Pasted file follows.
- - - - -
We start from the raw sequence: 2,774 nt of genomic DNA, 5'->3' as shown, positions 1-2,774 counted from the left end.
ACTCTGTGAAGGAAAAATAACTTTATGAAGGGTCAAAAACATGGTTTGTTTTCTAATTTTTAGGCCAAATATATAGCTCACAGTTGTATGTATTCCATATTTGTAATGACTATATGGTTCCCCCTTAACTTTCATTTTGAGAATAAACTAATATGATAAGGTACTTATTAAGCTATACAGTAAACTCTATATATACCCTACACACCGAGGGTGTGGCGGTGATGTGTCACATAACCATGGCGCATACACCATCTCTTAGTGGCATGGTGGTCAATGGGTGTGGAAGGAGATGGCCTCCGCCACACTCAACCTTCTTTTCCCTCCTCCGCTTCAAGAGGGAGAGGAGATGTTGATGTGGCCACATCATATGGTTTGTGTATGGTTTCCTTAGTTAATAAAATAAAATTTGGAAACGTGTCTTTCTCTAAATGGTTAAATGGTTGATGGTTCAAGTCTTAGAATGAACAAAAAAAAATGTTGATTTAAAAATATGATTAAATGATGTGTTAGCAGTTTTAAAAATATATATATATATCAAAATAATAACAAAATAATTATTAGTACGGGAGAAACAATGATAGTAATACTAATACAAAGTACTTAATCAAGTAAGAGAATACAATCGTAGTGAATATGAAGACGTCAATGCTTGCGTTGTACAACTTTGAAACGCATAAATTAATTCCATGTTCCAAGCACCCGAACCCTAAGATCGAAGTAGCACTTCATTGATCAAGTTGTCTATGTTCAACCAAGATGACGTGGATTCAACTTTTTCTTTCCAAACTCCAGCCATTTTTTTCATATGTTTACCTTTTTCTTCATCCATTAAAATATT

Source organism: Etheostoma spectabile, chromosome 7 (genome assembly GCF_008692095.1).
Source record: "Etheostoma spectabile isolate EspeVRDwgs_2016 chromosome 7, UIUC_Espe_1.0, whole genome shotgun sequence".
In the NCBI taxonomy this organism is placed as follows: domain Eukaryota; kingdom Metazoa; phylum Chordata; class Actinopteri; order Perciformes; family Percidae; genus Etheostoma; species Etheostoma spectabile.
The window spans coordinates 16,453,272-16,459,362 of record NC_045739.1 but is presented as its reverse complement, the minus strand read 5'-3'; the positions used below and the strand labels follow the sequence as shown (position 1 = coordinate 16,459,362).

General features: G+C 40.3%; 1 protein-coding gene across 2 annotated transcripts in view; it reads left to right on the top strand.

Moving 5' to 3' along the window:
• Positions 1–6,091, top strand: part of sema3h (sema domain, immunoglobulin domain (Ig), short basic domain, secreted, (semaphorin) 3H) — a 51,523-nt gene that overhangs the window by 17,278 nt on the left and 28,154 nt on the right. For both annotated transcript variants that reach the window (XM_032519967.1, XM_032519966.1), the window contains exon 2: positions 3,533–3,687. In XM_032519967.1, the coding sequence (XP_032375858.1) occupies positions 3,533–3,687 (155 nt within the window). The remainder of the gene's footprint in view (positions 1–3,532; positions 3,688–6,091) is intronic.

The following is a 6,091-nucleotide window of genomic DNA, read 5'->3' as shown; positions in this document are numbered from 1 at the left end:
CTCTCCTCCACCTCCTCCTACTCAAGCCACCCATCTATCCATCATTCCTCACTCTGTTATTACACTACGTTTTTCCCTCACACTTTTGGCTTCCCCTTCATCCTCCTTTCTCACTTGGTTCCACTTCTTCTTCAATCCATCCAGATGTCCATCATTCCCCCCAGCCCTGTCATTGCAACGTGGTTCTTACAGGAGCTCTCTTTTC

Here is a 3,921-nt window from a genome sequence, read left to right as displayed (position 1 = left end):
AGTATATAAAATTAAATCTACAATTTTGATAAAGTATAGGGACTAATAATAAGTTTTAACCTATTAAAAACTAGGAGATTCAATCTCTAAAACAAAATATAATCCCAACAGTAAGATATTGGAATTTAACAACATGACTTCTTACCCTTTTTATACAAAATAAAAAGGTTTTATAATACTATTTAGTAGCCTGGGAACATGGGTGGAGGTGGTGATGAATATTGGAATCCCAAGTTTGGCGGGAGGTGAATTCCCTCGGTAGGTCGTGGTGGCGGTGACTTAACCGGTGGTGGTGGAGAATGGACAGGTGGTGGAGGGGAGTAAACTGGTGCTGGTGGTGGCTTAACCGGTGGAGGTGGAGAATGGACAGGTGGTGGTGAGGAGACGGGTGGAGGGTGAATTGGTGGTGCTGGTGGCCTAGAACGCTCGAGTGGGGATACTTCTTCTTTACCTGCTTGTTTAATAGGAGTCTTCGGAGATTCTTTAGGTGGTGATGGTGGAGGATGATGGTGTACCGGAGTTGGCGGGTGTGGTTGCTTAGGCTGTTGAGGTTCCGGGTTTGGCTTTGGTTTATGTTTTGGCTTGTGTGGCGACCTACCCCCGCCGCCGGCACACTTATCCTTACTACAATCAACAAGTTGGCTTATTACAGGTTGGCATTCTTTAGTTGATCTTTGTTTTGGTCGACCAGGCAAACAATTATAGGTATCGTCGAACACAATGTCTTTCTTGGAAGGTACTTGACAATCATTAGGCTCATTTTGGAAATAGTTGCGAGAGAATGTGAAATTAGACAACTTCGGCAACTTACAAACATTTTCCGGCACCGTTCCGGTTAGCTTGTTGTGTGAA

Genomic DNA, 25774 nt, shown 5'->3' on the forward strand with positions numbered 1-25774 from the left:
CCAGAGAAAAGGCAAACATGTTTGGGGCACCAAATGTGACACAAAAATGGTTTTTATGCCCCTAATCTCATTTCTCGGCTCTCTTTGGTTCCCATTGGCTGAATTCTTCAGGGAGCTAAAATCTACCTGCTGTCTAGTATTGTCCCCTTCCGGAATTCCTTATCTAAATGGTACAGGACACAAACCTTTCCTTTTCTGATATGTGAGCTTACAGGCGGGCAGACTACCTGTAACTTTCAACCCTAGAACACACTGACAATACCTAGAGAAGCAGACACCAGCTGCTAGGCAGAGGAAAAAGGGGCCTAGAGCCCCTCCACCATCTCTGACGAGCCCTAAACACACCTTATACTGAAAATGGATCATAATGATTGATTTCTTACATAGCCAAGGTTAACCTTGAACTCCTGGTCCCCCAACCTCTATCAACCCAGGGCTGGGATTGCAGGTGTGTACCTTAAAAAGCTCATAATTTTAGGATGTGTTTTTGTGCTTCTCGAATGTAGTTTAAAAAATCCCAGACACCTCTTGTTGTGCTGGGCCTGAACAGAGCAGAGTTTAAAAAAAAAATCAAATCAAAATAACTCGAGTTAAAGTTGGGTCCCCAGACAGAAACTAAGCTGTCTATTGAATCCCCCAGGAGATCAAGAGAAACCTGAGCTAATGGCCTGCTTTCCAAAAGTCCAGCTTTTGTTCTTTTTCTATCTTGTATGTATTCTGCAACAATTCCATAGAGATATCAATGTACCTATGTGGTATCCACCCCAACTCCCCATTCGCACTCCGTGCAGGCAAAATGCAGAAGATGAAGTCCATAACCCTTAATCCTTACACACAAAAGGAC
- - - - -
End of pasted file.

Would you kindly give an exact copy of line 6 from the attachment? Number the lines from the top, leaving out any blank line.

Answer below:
The window spans coordinates 16,453,272-16,459,362 of record NC_045739.1 but is presented as its reverse complement, the minus strand read 5'-3'; the positions used below and the strand labels follow the sequence as shown (position 1 = coordinate 16,459,362).